Just how important is “Jobs Day”? I think Dominic Chu put it best this morning when he said “This is the most important Non-Farm Payrolls number since the last Non-Farm Payrolls number”. Dom is right, this number is important. In fact, it may be a little more important than usual, because there is apparent urgency at the Fed. When Fed speakers such as Charles Evans are fine with tightening the screws a bit, then you’ve got to wonder just what are they afraid of? It can only be two things, in my opinion. They are either afraid of an overheating economy, or being caught unprepared during a downturn. Do two solid ISM numbers coming after an extremely sluggish first eight months sound like the economy is overheating? Does the calendar say that a recession is likely at some point within two years, just based on historical probabilities if not anything else? Sounds like the second one to me. The FOMC had many chances to normalize over several years now. They missed their fat pitch (a few of them).  They were cowards, and now feel the need to justify what they must do. For all of our sakes, I hope the data is strong.
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08:30 – Employment Situation (September)
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Non-Farm Payrolls: Expecting 171K, August 151K. This item is the headline maker, and will garner most of the attention this morning. A number at, or above consensus helps keep the dream alive for the policy hawks at the FOMC. What kind of miss is severe enough to shut down the hawk talk, and take Treasury yields a little lower? I would think you would need a number below 140K for that. maybe even lower than that. A print close to 200k, and you’ll see the US Dollar, those yields, and the WIRP factor move to the high side.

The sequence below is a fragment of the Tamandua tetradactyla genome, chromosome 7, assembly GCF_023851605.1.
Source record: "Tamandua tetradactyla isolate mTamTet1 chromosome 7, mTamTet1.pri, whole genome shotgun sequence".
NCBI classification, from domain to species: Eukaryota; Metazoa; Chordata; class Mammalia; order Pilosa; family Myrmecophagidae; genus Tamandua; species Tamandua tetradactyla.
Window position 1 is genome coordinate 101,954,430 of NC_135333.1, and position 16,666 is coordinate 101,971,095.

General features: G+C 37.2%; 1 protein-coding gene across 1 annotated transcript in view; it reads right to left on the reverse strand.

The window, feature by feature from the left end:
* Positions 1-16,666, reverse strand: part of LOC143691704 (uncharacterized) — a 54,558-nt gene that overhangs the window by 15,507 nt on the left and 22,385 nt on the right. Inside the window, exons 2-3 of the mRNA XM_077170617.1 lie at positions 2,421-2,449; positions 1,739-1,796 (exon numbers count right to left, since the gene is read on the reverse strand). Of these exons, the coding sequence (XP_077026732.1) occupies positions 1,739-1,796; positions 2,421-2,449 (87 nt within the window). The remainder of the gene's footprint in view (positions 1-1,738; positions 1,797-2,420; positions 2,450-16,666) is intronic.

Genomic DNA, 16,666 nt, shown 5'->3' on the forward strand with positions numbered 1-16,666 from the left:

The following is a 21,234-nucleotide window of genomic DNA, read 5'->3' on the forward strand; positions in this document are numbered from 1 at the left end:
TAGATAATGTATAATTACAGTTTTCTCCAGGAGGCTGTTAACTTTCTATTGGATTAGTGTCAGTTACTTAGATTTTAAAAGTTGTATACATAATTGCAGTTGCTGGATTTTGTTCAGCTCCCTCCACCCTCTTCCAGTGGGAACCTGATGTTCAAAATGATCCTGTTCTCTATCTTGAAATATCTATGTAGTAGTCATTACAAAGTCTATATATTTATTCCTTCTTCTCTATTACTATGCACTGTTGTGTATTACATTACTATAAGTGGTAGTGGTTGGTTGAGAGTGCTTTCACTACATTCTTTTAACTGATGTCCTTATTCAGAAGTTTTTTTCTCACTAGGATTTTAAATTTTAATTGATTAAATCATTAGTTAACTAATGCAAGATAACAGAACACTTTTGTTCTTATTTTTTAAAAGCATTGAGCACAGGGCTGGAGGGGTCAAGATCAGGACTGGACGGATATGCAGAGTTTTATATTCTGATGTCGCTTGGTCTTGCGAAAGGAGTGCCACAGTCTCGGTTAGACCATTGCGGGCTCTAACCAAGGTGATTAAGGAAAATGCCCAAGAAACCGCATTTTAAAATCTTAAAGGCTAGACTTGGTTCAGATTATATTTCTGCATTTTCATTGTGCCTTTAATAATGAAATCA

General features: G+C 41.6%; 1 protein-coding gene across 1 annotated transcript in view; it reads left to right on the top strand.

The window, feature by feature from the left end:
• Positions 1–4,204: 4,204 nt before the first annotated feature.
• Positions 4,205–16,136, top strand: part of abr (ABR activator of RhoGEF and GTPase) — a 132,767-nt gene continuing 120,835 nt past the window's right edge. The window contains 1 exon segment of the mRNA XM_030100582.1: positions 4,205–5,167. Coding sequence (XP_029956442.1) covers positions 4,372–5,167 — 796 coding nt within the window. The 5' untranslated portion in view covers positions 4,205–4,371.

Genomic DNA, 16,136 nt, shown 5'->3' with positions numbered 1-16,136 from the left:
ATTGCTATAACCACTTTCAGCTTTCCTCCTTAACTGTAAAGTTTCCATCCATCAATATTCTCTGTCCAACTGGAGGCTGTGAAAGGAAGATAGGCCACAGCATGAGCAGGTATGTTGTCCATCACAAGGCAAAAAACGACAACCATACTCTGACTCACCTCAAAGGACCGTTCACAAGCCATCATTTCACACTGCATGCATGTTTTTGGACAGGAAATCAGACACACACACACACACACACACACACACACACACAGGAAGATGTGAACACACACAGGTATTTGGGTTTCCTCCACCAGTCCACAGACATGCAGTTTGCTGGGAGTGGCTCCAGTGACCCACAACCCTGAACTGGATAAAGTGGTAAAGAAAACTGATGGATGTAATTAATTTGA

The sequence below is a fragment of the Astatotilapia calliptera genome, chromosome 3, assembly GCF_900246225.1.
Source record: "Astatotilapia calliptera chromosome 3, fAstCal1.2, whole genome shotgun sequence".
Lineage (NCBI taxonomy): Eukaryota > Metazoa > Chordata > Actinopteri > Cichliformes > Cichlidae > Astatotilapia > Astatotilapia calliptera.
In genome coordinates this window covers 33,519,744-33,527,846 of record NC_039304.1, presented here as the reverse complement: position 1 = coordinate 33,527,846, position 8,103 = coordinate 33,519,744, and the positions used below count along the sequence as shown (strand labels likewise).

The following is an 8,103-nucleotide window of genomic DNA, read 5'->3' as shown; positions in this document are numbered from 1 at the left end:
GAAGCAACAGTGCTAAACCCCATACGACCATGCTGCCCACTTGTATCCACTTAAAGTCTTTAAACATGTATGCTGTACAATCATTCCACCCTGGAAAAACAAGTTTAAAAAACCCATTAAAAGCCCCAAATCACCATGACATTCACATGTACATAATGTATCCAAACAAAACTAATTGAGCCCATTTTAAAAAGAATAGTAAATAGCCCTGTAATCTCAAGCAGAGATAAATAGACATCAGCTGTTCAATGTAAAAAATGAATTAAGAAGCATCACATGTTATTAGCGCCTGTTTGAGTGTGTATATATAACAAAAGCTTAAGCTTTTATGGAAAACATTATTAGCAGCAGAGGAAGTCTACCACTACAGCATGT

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Average Hourly Earnings: Expecting 0.3%, August 0.1% m/m. Clearly, this is the second most important data-point within today’s release by the BLS. You need both job growth, and wage growth to make a worthy case for an increase in the Fed Funds Rate. Last month’s print in this space was awful, and the expectation for today is for a decent rebound.
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Unemployment Rate: Expecting 4.9%, August 4.9%. This item still makes headlines in newspapers with 25 page sports sections, and one page business sections. Traders no longer look very closely at this number, and have not in a very long time. For comparison’s sake, Gallup’s unadjusted US Unemployment Rate is 5.4%.
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Underemployment Rate: August 9.7%. U-6 is closely watched by economists, and Wall Street, as many consider this closer to being a true Unemployment Rate than the previous item. As this economy has evolved in such a way where many are denied full-time employment in order to keep benefits down, and instead of layoffs, many mangers simply cut hours… this makes sense. Expect to see some improvement in this space this month, as Gallup’s unadjusted version dropped from 13.2% to 12.9%.
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Average Workweek: Expecting 34.4, August 34.3 hrs. The drop in hours worked for August was as much of Good Morning !! DXY strong, GBP crazy. US 10 yr soft again. Gold(yes, gold) & Oil higher. S&P futures now trading one point below Fair Valuea surprise as was the lack of hourly wage growth. Sort of a double whammy on income. As wage growth is expected to recover modesty this month, so is the average workweek, though not all the way back to July’s levels.
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Participation Rate: August 62.8%It’s been a year since the Participation Rate bottomed out at 62.4% last September. We haven’t exactly hit break-away speed, but things are better in this space over the last year. September does not always mean a drop in Participation, but it has in each of the last two years.
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Other Macro